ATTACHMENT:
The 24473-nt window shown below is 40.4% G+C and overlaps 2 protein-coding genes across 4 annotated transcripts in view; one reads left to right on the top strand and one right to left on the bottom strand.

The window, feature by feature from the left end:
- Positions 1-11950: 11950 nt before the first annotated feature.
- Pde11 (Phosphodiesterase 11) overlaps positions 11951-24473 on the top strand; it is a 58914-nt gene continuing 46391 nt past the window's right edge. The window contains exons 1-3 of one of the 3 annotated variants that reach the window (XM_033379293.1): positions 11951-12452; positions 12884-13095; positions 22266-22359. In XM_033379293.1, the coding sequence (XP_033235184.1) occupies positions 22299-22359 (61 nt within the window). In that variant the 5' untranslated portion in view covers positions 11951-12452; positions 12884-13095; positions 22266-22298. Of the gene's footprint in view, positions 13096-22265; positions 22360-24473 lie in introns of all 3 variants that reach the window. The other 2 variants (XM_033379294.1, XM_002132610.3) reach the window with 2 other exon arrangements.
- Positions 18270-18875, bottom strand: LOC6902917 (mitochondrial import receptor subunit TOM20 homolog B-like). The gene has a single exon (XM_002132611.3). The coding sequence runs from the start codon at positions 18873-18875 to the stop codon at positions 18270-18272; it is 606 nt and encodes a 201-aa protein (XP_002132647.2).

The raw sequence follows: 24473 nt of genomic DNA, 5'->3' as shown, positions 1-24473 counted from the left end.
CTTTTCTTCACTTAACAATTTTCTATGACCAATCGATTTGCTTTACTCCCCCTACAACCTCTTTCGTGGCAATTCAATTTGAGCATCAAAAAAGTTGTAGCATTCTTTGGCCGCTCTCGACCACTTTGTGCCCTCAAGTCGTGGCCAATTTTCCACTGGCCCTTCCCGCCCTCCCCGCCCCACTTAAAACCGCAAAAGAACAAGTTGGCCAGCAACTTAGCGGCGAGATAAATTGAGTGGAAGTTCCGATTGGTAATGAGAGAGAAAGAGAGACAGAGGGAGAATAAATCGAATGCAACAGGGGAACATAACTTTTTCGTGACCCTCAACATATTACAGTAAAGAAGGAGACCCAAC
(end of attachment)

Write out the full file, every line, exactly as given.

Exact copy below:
The 24473-nt window shown below is 40.4% G+C and overlaps 2 protein-coding genes across 4 annotated transcripts in view; one reads left to right on the top strand and one right to left on the bottom strand.

The window, feature by feature from the left end:
- Positions 1-11950: 11950 nt before the first annotated feature.
- Pde11 (Phosphodiesterase 11) overlaps positions 11951-24473 on the top strand; it is a 58914-nt gene continuing 46391 nt past the window's right edge. The window contains exons 1-3 of one of the 3 annotated variants that reach the window (XM_033379293.1): positions 11951-12452; positions 12884-13095; positions 22266-22359. In XM_033379293.1, the coding sequence (XP_033235184.1) occupies positions 22299-22359 (61 nt within the window). In that variant the 5' untranslated portion in view covers positions 11951-12452; positions 12884-13095; positions 22266-22298. Of the gene's footprint in view, positions 13096-22265; positions 22360-24473 lie in introns of all 3 variants that reach the window. The other 2 variants (XM_033379294.1, XM_002132610.3) reach the window with 2 other exon arrangements.
- Positions 18270-18875, bottom strand: LOC6902917 (mitochondrial import receptor subunit TOM20 homolog B-like). The gene has a single exon (XM_002132611.3). The coding sequence runs from the start codon at positions 18873-18875 to the stop codon at positions 18270-18272; it is 606 nt and encodes a 201-aa protein (XP_002132647.2).

The raw sequence follows: 24473 nt of genomic DNA, 5'->3' as shown, positions 1-24473 counted from the left end.
CTTTTCTTCACTTAACAATTTTCTATGACCAATCGATTTGCTTTACTCCCCCTACAACCTCTTTCGTGGCAATTCAATTTGAGCATCAAAAAAGTTGTAGCATTCTTTGGCCGCTCTCGACCACTTTGTGCCCTCAAGTCGTGGCCAATTTTCCACTGGCCCTTCCCGCCCTCCCCGCCCCACTTAAAACCGCAAAAGAACAAGTTGGCCAGCAACTTAGCGGCGAGATAAATTGAGTGGAAGTTCCGATTGGTAATGAGAGAGAAAGAGAGACAGAGGGAGAATAAATCGAATGCAACAGGGGAACATAACTTTTTCGTGACCCTCAACATATTACAGTAAAGAAGGAGACCCAAC